24. Lane, Vanderbilt, 151-56; and Meeker, Shipping Subsidies, 5-20.
  25. Meeker, Shipping Subsidies, 10-11; Henry Fry, The History of North At. intic Steam Navigation (New York: Charles Scribner's Sons, 1896), 12-53, 77-78, 81; and Hyde, Cunard, 27-34.
  26. Robert Macfarlane, History of Propellers and Steam Navigation (New York: George P. Putnam, 1851); Tyler, Steam Conquers the Atlantic, 117-18, 138-42; Lane, Vanderbilt, 93-94.
  27. Congressional Globe, 33rd Congress, Appendix, 354-55; Tyler, Steam Conquers the Atlantic, 128-32, 138-42; Lane, Vanderbilt, 175-78.
  28. Earnest A. Wiltsee, Gold Rush Steamers (San Francisco: Grabhorn Press, 1938), 50-89; Lane, Vanderbilt, 85-107; Hutchins, American Maritime Industries, 359-60.
  29. Hutchins, American Maritime Industries, 359-63.
  30. Lane, Vanderbilt, 108-38; Wiltsee, Gold Rush Steamers, 112-51.
  31. Lane, Vanderbilt, 123-24, 135; and William D. Scroggs, "William Walker," DAB, 19:363-65.
  32. Congressional Globe, 35th Congress, 1st session, 2843-44.
  33. Lane, Vanderbilt, 124, 136.
  34. In 1855, with Vanderbilt paid off, the California lines raised the New York to San Francisco fare from $150 to $300. They also doubled the steerage fare from $75 to $150. Many passengers-real and potential--were angry, but one point needs to be made. This fare was only one-half of what it was before Vanderbilt arrived. The effect of Vanderbilt's competition was to shrink the fare from $600 to $150; when he left, it was still only $300. For the California lines to have raised the fare any higher would have probably meant two things: first, a decline in the number of passengers wanting to go to California; second, the appearance of a new rival ready to cut fares and capture what traffic was left. Since the California lines had only one-fourth of their subsidy left, they could ill-afford the arrival of another Vanderbilt, so they kept the fares moderately low. See Wiltsee, Gold Rush Steamers, 21-26, 55-56, 139-42, 149.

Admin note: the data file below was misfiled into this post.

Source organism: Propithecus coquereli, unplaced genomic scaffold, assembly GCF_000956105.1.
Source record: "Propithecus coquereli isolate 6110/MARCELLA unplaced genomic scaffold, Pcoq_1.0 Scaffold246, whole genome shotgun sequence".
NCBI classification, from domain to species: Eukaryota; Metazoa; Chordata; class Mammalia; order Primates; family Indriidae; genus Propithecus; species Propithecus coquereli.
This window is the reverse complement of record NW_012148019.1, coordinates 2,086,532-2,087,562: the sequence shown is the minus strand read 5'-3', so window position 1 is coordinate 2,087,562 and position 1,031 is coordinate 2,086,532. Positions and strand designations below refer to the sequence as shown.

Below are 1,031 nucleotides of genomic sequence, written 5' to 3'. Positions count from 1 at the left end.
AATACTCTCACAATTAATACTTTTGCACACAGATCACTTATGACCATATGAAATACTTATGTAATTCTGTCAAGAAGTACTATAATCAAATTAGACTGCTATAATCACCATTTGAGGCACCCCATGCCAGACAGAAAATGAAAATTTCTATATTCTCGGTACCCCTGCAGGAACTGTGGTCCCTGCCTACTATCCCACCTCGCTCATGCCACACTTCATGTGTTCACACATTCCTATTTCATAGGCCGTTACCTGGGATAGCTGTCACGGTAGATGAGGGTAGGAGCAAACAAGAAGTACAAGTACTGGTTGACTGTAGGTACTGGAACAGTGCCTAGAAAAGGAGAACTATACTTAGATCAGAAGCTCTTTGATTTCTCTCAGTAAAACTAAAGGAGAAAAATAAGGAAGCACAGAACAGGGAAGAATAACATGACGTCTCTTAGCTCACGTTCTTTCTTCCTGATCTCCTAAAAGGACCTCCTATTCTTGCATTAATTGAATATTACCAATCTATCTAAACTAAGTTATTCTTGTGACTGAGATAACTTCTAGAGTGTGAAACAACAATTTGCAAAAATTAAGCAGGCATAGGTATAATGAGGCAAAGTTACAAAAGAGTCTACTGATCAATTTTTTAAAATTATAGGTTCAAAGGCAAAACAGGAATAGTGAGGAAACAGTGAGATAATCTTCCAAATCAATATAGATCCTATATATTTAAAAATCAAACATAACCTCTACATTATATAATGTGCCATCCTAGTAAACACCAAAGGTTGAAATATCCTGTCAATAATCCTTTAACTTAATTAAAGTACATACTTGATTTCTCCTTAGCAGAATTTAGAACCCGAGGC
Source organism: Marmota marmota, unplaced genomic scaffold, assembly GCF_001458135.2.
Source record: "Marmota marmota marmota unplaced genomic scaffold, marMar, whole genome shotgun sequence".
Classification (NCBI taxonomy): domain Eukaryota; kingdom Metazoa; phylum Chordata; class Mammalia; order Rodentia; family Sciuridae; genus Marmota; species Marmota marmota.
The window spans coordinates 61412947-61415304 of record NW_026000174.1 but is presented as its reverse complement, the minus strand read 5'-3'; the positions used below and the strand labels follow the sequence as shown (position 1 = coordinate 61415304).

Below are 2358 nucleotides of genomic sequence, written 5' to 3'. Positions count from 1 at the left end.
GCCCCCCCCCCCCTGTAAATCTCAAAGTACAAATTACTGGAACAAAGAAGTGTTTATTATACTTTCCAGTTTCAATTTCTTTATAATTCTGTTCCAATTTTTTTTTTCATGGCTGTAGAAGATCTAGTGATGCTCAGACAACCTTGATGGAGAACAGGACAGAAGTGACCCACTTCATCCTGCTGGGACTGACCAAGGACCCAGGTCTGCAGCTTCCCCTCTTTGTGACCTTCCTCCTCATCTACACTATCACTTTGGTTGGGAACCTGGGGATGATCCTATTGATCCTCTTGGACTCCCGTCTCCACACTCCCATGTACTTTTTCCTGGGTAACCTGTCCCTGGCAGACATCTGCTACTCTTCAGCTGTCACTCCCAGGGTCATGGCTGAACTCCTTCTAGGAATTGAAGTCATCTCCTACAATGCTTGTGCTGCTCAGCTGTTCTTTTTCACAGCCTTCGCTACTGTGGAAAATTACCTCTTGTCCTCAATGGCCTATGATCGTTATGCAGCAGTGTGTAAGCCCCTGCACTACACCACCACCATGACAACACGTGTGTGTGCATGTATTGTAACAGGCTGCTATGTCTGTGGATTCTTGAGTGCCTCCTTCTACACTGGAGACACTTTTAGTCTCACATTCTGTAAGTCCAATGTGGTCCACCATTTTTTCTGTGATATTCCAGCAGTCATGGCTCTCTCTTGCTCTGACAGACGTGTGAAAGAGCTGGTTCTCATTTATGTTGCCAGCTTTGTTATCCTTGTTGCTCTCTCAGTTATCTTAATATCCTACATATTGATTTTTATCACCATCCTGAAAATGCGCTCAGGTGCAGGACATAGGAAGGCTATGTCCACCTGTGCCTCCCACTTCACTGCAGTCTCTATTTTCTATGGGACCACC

35. Meeker, Shipping Subsidies, 156.
  36. Harry H. Pierce, Railroads of New York: A Study of Government Aid, 1826-1875 (Cambridge, Mass.: Harvard University Press, 1953), 14-16; George Rogers Taylor, The Transportation Revolution (New York: Harper and ROw. 1951), 128-31; Julius Rubin, Canal or Railroade Writation and Innovation in Response to the Erie Canal in Philadelphia, Baltimore, and Boston (Philadelphia: American Philosophical Society, 1961); Douglass C. North, Growth and Wel- fare in the American Past (Englewood Cliffs, N.J.: Prentice-Hall, 1974). After the vi war, vanderbilt sold his steamships and began building the New York Central Railroad from New York to Chicago. Vanderbilt again had to battle political entrepreneurs (this time city councilmen and state legislators) in New York who demanded bribes from Vanderbilt before they would approve of a right-of-way for his railroad. But Vanderbilt never took his eyes off the main task: building the best railroad and delivering goods at the lowest possible prices. He spearheaded America's switch from iron to steel rails, standardized his railroad's gauge, and experimented with the four track system. He improved roadbeds and rolling stock and cut his cost in half in seven years - all the time maintaining an eight percent dividend to stockholders.